Octopus Investments Australia, a subsidiary of the major UK-based Octopus Group, has revealed the next projects it plans to bring into its investment platforms, the first of which is the nearly-completed 180 MW Dulacca Wind Farm in southwest Queensland, which hosts some of Australia’s largest wind turbines. The 43-turbine project is backed by a 70% offtake deal with the Queensland government.
The next projects to be folded in are proposed hybrid projects, the Fulham project in southeast Victoria and Blind Creek in southeast New South Wales, near Canberra.
Fulham is set to include an 80 MW solar farm coupled with a 120 MWh battery, while the agrisolar Blind Creek project will have up to 350 MW (AC) of solar and nominally a 300 MW / 600 MWh battery.
In an update video, Darren Brown, Octopus’ Co-Head of Investment and Development, noted the company is also working on its first standalone storage asset and hopes to bring that into operation, and the Octopus portfolio, later this year – though that was the extent of the details provided.
All of these projects have or are being developed by Octopus Australia, and it appears that ownership will then pass to investors aggregated by the company’s investment platforms, OREO and OASIS.
Octopus’ OREO and OASIS platforms
To recap, Octopus Australia launched these two platforms mid-2022, one for institutional investors and the other for wholesale investors, to provide funds for a multi-billion-dollar Australian renewable energy portfolio.
The platform for institutional investors, named the Octopus Australia Sustainable Investments (OASIS) Fund, on launch had already secured a $75 million (USD 49 million) commitment from the Commonwealth government’s Clean Energy Finance Corporation (CEFC), as well as from superannuation fund Hostplus and Octopus Renewables’ Sky Fund, backed by European institutional investors.
The second fund, named Octopus Renewable Energy Opportunities (OREO), is aimed at wholesale investors and smaller players. Speaking to pv magazine Australia last year, Managing Director Sam Reynolds explained this platform was developed in response to feedback the company received from “sophisticated investors,” including people with high net worths and family offices, who were eager to invest in renewables.
“Really the only way they could do it was by investing in smaller projects,” Reynolds said. That is, projects sitting around the $20 million mark – and since renewable projects are all about scale, it meant these investors missed out on the juiciest morsels. OREO, Reynolds said, is Octopus’ answer to this conundrum. “It’s an institutional style product but for wholesale investors,” Reynolds said. The minimum ticket to invest in the OREO fund is $25,000.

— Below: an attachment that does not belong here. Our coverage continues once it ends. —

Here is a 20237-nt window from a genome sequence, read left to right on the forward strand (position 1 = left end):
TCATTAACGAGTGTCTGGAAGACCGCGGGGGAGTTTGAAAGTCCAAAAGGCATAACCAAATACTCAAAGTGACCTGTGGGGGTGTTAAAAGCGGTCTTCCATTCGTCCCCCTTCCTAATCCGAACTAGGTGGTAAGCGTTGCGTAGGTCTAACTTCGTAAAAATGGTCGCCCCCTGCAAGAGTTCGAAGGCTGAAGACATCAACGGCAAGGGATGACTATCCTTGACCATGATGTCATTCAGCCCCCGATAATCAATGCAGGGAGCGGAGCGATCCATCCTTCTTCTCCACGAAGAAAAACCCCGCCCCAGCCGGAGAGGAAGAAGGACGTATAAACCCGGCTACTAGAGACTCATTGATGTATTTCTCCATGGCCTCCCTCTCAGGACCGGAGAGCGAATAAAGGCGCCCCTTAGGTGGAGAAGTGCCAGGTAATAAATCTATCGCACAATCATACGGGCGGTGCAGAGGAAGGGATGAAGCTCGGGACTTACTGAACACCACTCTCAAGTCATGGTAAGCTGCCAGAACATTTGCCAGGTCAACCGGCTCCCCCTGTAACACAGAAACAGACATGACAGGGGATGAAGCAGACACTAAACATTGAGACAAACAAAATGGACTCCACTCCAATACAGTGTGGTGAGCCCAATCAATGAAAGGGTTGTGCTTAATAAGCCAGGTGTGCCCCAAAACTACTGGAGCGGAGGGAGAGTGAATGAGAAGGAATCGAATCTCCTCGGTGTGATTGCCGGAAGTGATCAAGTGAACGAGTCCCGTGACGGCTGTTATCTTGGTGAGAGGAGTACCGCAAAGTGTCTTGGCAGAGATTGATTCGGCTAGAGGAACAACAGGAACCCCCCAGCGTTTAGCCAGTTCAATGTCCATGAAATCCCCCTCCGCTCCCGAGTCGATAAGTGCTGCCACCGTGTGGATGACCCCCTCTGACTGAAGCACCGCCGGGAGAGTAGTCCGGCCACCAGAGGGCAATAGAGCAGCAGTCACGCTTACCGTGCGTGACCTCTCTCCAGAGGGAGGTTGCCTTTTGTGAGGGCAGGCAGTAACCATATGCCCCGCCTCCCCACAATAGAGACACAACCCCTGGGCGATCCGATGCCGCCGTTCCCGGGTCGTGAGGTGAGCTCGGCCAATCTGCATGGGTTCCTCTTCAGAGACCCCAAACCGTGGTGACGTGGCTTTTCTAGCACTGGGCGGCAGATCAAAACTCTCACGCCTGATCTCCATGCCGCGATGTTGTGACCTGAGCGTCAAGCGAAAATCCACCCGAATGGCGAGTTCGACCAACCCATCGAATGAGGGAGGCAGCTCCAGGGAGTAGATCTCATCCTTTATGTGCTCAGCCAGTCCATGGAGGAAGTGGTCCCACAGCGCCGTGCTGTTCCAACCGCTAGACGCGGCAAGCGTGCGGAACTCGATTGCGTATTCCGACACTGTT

The investors participating in both the OREO and OASIS funds are then aggregated to create a large pool, which Octopus uses to acquire projects and generate returns.
Key to this is Octopus’ vision of expanding past single-project investments, and instead using the funds to build a diversified portfolio of projects, including large-scale wind, solar and storage.
Generally investors in Australia have put funds into single projects, Reynolds said, “and there’s not much you can do with that site for 35 years.”
“We see that as an okay way to play in the renewable energy space, but we think it’s better to have a portfolio – and that’s what the platform is, a portfolio of assets – wind, solar and storage – that look after the fluctuating nature of renewables but also the fluctuating nature of the daytime energy prices.”
In other words, it leans into the concept of power in diversity, diversifying both its pools of potential investors and the types of renewable projects it holds.
The investment platforms finance the entire renewable energy life cycle from development, through construction and into long-term operations.
Currently, the platforms’ cornerstone asset is the 333 MW Darlington Point Solar Farm, Australia’s largest operational solar project. Located in the south east of NSW, Octopus previously jointly held Darlington Point Solar Farm with Edify Energy before it used the OREO and OASIS funds to acquire the project in its entirety last year.
Darlington Point recently secured second offtake agreement with Smartest Energy Australia, owned by Marubeni – one of the largest infrastructure investments. Smartest Energy has agreed to offtake 25% of Darlington Point’s output, meaning the project is now contracted for 80% of its generation.
This content is protected by copyright and may not be reused. If you want to cooperate with us and would like to reuse some of our content, please contact: firstname.lastname@example.org.
By submitting this form you agree to pv magazine using your data for the purposes of publishing your comment.
Your personal data will only be disclosed or otherwise transmitted to third parties for the purposes of spam filtering or if this is necessary for technical maintenance of the website. Any other transfer to third parties will not take place unless this is justified on the basis of applicable data protection regulations or if pv magazine is legally obliged to do so.
You may revoke this consent at any time with effect for the future, in which case your personal data will be deleted immediately. Otherwise, your data will be deleted if pv magazine has processed your request or the purpose of data storage is fulfilled.
Further information on data privacy can be found in our Data Protection Policy.